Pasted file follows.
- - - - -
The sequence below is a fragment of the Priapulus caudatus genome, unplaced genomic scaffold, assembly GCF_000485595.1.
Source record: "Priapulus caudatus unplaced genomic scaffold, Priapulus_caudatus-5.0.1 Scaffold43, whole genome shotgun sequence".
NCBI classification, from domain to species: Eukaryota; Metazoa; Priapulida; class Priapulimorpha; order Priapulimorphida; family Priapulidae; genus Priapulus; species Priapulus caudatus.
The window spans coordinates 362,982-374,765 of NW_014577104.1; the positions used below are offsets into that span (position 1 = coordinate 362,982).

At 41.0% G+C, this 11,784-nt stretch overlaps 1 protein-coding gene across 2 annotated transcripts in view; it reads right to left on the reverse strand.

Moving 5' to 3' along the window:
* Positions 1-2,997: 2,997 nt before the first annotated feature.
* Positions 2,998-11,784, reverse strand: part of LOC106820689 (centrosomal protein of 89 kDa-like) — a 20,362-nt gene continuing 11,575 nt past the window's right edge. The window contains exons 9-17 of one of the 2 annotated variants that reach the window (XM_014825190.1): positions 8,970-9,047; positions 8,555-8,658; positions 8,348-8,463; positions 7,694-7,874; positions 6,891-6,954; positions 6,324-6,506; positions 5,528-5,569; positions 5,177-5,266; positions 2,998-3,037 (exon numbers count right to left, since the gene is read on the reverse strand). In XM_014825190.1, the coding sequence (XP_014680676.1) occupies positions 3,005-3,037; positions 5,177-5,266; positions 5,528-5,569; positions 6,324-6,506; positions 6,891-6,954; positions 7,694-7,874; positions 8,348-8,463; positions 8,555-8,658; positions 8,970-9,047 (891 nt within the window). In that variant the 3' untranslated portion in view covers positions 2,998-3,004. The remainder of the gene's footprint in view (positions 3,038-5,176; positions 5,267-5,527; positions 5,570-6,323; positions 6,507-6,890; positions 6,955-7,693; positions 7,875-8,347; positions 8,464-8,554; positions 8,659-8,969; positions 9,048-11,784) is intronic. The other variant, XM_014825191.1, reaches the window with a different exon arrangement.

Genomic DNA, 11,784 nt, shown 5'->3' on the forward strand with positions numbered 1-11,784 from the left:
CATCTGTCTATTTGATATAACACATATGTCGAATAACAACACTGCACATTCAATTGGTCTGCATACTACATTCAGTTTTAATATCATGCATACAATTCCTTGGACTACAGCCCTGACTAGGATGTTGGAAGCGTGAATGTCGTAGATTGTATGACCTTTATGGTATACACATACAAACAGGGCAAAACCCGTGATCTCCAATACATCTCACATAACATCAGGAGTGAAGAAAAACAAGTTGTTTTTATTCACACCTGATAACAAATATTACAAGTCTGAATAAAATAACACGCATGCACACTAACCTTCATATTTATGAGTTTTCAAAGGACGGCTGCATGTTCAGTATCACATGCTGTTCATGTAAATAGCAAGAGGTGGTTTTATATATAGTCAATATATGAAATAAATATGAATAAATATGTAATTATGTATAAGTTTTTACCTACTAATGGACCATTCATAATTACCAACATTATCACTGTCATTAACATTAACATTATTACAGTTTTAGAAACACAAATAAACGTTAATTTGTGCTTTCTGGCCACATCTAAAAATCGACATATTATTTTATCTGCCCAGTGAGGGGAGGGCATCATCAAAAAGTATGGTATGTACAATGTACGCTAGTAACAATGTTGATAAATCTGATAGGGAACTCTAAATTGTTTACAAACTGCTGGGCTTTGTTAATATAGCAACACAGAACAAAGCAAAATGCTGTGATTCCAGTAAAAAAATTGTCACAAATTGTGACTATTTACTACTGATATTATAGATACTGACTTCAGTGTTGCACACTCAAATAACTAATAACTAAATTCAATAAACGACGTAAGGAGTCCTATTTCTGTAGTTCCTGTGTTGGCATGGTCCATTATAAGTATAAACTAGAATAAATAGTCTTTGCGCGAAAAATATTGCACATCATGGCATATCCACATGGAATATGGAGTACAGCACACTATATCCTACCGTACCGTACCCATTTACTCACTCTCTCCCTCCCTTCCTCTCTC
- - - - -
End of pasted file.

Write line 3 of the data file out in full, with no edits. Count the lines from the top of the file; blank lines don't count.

NCBI classification, from domain to species: Eukaryota; Metazoa; Priapulida; class Priapulimorpha; order Priapulimorphida; family Priapulidae; genus Priapulus; species Priapulus caudatus.